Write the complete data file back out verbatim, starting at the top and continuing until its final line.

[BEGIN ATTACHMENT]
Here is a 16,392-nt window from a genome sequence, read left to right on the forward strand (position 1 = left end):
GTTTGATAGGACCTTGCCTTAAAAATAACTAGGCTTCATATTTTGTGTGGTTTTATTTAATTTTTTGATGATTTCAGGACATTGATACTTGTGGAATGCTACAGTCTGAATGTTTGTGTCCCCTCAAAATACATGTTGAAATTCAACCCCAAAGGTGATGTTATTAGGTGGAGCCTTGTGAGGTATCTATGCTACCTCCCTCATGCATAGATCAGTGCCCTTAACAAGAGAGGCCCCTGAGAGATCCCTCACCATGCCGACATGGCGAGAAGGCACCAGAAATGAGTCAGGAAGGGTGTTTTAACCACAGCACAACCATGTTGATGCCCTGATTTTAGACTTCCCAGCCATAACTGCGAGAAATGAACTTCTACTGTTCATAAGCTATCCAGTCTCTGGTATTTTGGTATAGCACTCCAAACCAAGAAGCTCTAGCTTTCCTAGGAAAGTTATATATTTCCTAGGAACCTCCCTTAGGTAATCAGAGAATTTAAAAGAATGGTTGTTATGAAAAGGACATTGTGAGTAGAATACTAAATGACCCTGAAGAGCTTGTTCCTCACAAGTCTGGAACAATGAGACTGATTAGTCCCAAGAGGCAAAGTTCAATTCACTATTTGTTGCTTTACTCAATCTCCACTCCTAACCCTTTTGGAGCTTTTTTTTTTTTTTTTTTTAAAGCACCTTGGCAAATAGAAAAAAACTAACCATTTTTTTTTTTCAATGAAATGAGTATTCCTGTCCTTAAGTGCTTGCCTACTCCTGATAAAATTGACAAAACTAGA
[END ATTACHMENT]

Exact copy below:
Here is a 16,392-nt window from a genome sequence, read left to right on the forward strand (position 1 = left end):
GTTTGATAGGACCTTGCCTTAAAAATAACTAGGCTTCATATTTTGTGTGGTTTTATTTAATTTTTTGATGATTTCAGGACATTGATACTTGTGGAATGCTACAGTCTGAATGTTTGTGTCCCCTCAAAATACATGTTGAAATTCAACCCCAAAGGTGATGTTATTAGGTGGAGCCTTGTGAGGTATCTATGCTACCTCCCTCATGCATAGATCAGTGCCCTTAACAAGAGAGGCCCCTGAGAGATCCCTCACCATGCCGACATGGCGAGAAGGCACCAGAAATGAGTCAGGAAGGGTGTTTTAACCACAGCACAACCATGTTGATGCCCTGATTTTAGACTTCCCAGCCATAACTGCGAGAAATGAACTTCTACTGTTCATAAGCTATCCAGTCTCTGGTATTTTGGTATAGCACTCCAAACCAAGAAGCTCTAGCTTTCCTAGGAAAGTTATATATTTCCTAGGAACCTCCCTTAGGTAATCAGAGAATTTAAAAGAATGGTTGTTATGAAAAGGACATTGTGAGTAGAATACTAAATGACCCTGAAGAGCTTGTTCCTCACAAGTCTGGAACAATGAGACTGATTAGTCCCAAGAGGCAAAGTTCAATTCACTATTTGTTGCTTTACTCAATCTCCACTCCTAACCCTTTTGGAGCTTTTTTTTTTTTTTTTTTTAAAGCACCTTGGCAAATAGAAAAAAACTAACCATTTTTTTTTTTCAATGAAATGAGTATTCCTGTCCTTAAGTGCTTGCCTACTCCTGATAAAATTGACAAAACTAGA